Women Make Movies

When most documentary filmmakers think of possible sponsorship avenues for their projects, they think of the big boys - the Fords and General Motors of the world, who often have more money than they have time or energy to disperse. In...
June 1, 1999

When most documentary filmmakers think of possible sponsorship avenues for their projects, they think of the big boys – the Fords and General Motors of the world, who often have more money than they have time or energy to disperse. In the case of New York-based, non-profit media arts organization Women Make Movies, however, the old adage about not seeing what’s right in front of you comes to mind. WMM takes a unique spin on funding alternatives; they don’t give out money, but instead provide a unique environment for women filmmakers to help fund themselves.

WMM was established in 1972, in the heyday of the women’s liberation movement in the U.S. Formed to address the under-representation and misrepresentation of women in the media, the organization provides resources for national and international women-driven documentary, dramatic and experimental films. According to the organization, it is the largest distributor of women’s media in North America, currently representing more than 400 films and videos by and about women.

The multicultural, multiracial organization also provides a unique structure under which women filmmakers can not only hone their craft, but receive production assistance, available through WMM’s 11-year-old fiscal sponsorship program.

Offering consultations on fundraising, proposal writing and production management, the sponsorship program is an opportunity for filmmakers to qualify under WMM’s non-profit umbrella. This allows producers to claim non-profit status, which in turn lets them receive foundation grants for which they would otherwise be ineligible. Rahdi Taylor, director of production assistance at WMM, explains: ‘We serve as the non-profit umbrella for people to receive tax-deductible contributions and we help them in their strategies to raise money, put together their budget, etcetera.’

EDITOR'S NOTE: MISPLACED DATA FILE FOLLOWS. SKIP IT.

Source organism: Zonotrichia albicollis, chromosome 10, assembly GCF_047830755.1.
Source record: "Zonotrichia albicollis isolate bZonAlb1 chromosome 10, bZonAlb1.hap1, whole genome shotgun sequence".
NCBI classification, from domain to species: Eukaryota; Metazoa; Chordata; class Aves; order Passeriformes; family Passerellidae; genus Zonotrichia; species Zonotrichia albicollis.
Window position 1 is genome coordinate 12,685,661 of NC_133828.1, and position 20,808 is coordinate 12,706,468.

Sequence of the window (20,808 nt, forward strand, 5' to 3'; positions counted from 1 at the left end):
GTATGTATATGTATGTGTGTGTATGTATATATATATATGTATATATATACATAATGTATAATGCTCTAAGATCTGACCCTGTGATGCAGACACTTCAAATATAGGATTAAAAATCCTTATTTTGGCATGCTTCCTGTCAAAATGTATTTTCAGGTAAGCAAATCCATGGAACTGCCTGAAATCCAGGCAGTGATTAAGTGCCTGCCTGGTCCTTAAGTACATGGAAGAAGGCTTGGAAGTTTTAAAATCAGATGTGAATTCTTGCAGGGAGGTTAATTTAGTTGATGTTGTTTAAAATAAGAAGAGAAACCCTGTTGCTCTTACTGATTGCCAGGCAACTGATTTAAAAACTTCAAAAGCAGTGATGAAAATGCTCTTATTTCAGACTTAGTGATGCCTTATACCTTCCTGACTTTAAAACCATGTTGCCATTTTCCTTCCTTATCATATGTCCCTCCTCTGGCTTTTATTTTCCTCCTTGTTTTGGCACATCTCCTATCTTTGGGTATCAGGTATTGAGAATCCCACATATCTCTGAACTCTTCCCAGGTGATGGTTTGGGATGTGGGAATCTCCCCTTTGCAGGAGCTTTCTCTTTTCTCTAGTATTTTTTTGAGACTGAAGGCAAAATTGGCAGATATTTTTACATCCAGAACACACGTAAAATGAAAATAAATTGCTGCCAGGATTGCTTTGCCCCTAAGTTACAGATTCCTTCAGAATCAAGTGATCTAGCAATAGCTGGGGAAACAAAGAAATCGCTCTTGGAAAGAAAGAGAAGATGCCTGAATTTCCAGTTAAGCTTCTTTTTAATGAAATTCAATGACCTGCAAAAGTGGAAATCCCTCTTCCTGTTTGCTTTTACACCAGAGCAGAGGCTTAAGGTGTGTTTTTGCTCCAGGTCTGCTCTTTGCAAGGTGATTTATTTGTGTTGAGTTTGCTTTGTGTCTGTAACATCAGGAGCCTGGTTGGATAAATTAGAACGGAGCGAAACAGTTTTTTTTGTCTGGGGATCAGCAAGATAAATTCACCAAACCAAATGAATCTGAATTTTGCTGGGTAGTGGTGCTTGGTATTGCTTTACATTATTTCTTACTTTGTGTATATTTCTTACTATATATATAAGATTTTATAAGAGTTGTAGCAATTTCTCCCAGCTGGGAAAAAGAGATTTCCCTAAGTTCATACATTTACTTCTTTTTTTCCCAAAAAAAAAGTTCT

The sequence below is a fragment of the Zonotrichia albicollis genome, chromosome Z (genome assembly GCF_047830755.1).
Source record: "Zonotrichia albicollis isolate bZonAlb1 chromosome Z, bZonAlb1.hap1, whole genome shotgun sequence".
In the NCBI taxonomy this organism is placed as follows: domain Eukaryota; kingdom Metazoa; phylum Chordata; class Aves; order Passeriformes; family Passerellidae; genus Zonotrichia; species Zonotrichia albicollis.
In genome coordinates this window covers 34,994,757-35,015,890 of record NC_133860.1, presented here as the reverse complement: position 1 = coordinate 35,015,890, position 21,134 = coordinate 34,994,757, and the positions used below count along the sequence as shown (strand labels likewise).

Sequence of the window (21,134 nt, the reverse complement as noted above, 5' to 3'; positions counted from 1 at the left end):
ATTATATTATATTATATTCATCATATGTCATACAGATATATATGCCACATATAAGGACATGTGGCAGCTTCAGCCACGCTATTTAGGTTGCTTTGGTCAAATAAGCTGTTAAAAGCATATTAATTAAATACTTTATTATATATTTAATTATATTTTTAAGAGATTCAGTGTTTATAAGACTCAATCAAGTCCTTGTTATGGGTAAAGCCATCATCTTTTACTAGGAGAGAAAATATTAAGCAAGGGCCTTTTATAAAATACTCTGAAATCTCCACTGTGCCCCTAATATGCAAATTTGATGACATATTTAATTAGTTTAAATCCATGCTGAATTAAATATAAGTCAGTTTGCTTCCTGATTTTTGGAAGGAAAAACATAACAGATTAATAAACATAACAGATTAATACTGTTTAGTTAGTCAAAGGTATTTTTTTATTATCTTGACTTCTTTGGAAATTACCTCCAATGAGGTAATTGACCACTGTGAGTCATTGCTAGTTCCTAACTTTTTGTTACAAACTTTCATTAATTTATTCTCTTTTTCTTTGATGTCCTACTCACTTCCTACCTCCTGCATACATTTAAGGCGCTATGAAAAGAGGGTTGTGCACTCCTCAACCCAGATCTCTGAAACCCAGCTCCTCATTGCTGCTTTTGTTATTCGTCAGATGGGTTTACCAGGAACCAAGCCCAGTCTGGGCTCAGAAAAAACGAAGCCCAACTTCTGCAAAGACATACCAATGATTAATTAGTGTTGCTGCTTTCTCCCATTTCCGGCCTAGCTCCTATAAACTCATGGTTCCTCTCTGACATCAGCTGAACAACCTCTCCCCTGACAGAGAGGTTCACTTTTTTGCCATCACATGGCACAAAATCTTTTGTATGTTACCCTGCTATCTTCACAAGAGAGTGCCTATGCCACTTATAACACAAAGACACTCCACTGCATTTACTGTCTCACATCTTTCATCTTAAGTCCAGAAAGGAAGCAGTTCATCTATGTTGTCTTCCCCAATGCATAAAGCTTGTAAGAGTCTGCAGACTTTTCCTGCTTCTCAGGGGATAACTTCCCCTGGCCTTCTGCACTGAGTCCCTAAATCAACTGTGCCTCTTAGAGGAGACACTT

According to Taylor, the fiscal sponsorship program is highly competitive. Of the 80-100 applications received each year, only about 50% are approved by wmm, which accepts applications quarterly. Budgets, bio sketches, sample tapes and a polished proposal must be part of the package – everything that a traditional funder would require. Explains Taylor: ‘Part of the rationale is that we want people who come into the fiscal sponsorship program to be ready. If they’re not ready to raise money, they don’t need fiscal sponsorship – what they need is training.’

One key requirement of the program, in keeping with WMM’s mandate, is that the director of each project must be female. The genre and subject matter are immaterial, although docs appear to be the genre of choice when looking at wmm’s catalog. All projects must be media related and have a non-profit, rather than commercial, angle. The reason for this, Taylor explains, is simple: ‘Our feeling is that a commercial project will be able to get a hold of [the many] sources that don’t require non-profit status and, therefore, they really don’t need fiscal sponsorship.’

An added boon for filmmakers is that many of the projects accepted into the fiscal sponsorship program are then acquired by WMM for distribution to its network of broadcast, educational, semi-theatrical and home video markets. This has paved the way for the success of many award-winning wmm projects, including the documentaries Divorce Iranian Style, a film by Kim Longinotto and Ziba Mir-Hosseini examining the business of divorce in the lives of three Iranian women; Girls Like Us, a portrait of four ethnically diverse working-class girls in Philadelphia, by Jane C. Wagner and Tina DiFeliciantonio; and Treyf, a look at the dynamics of a Jewish lesbian relationship, by Alisa Lebow and Cynthia Madansky.

WMM’s 27-year-old mandate to ‘shed light on important issues, give expression to new ideas and create visibility for the women who are invisible in the mainstream media’ was recently honored with a special tribute and 25-program retrospective of WMM titles by New York’s Museum of Modern Art.

About The Author
Barry Walsh is editor-in-chief and content director for Realscreen, and has served as editor of the publication since 2009. With a career in entertainment media that spans two decades, prior to Realscreen, he held the associate editor post for now defunct sister publication Boards, which focused on the advertising and commercial production industries. Before Boards, he served as editor of Canadian Music Network, a weekly music industry trade, and as music editor for As content director, he also oversees the development of content for the brand's market-leading events, the Realscreen Summit and Realscreen West, as well as new content initiatives.